I never thought I'd see Crikey having a go at Earth Hour.
But they have. Thanks, David Salter.
What tends to be forgotten — or deftly sidestepped — is that Earth Hour began in 2007 as a promotional campaign for Fairfax dreamed up by an advertising agency, Leo Burnett (the Earth Hour website now describes this genesis as a “partnership with brand co-owners, Fairfax Media”). The basic idea pitched by the advertising “creatives” five years ago was to cloak the Fairfax broadsheet mastheads with the feel-good moral superiority of joining the Good Fight against global warming while adding to paid sales and making an extra little pot of cash from spin-off custom display advertising. To clinch the warm-inner-glow value of their pitch, the World Wildlife Fund was enlisted as a partner, complete with their heart-tugging little Panda Bear logo.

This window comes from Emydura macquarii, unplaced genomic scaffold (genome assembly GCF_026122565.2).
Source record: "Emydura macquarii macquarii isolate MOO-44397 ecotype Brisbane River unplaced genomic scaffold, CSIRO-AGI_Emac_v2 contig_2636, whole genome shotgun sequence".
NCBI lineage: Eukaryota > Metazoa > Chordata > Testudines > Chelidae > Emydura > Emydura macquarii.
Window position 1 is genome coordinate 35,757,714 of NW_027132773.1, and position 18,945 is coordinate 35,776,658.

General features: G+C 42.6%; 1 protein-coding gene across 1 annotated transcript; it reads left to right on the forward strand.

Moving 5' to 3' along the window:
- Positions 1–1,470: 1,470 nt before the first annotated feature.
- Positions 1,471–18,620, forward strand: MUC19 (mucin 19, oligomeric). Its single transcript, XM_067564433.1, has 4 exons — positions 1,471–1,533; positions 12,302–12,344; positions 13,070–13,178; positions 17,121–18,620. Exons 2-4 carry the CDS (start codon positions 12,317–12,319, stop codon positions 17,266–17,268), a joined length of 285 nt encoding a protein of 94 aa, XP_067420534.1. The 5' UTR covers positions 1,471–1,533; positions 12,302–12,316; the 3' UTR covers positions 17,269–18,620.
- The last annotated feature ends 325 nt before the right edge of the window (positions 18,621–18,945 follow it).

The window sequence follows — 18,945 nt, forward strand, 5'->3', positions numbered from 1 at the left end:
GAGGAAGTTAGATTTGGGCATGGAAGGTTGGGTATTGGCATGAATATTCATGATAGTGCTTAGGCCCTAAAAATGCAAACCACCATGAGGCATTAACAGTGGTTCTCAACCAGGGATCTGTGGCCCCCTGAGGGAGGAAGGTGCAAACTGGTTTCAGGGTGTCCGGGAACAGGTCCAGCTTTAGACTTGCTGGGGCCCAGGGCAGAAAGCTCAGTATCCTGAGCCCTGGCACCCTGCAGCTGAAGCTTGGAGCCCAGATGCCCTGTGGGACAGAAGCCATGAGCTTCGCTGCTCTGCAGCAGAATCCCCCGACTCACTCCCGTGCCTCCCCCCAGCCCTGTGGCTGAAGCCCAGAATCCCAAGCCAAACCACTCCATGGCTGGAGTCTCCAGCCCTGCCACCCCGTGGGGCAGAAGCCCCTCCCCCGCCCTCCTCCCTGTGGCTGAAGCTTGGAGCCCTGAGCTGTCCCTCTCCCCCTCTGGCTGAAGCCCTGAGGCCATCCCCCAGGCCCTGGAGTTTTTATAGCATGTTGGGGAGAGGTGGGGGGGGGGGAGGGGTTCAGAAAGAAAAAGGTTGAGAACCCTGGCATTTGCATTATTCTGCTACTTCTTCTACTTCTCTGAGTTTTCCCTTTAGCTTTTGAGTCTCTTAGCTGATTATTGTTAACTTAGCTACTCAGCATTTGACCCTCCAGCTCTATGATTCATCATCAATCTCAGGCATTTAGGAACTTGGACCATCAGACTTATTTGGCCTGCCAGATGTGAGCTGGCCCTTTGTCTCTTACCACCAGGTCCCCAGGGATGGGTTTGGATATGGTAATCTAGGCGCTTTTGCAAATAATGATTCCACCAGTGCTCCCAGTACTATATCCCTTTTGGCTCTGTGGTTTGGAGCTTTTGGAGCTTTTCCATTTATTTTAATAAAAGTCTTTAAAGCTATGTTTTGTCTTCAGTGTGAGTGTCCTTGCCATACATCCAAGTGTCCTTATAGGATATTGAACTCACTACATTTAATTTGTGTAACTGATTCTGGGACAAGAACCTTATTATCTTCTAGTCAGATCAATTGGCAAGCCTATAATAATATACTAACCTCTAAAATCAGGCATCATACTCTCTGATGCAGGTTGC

This was the cynical commodification of concern — flattering readers with a false sense of empowerment while hoping to make a fast buck behind their backs. And it worked. Pledges to participate in the empty gesture of turning off the lights for one hour boomed and Fairfax pocketed a tidy profit from a 56-page colour liftout crammed with conscience advertising largely gouged from energy companies greenmailed into buying space. (There’s been no sign of a similar supplement this year, a measure of how much the corporate world has lost interest in buying environmental brownie points.)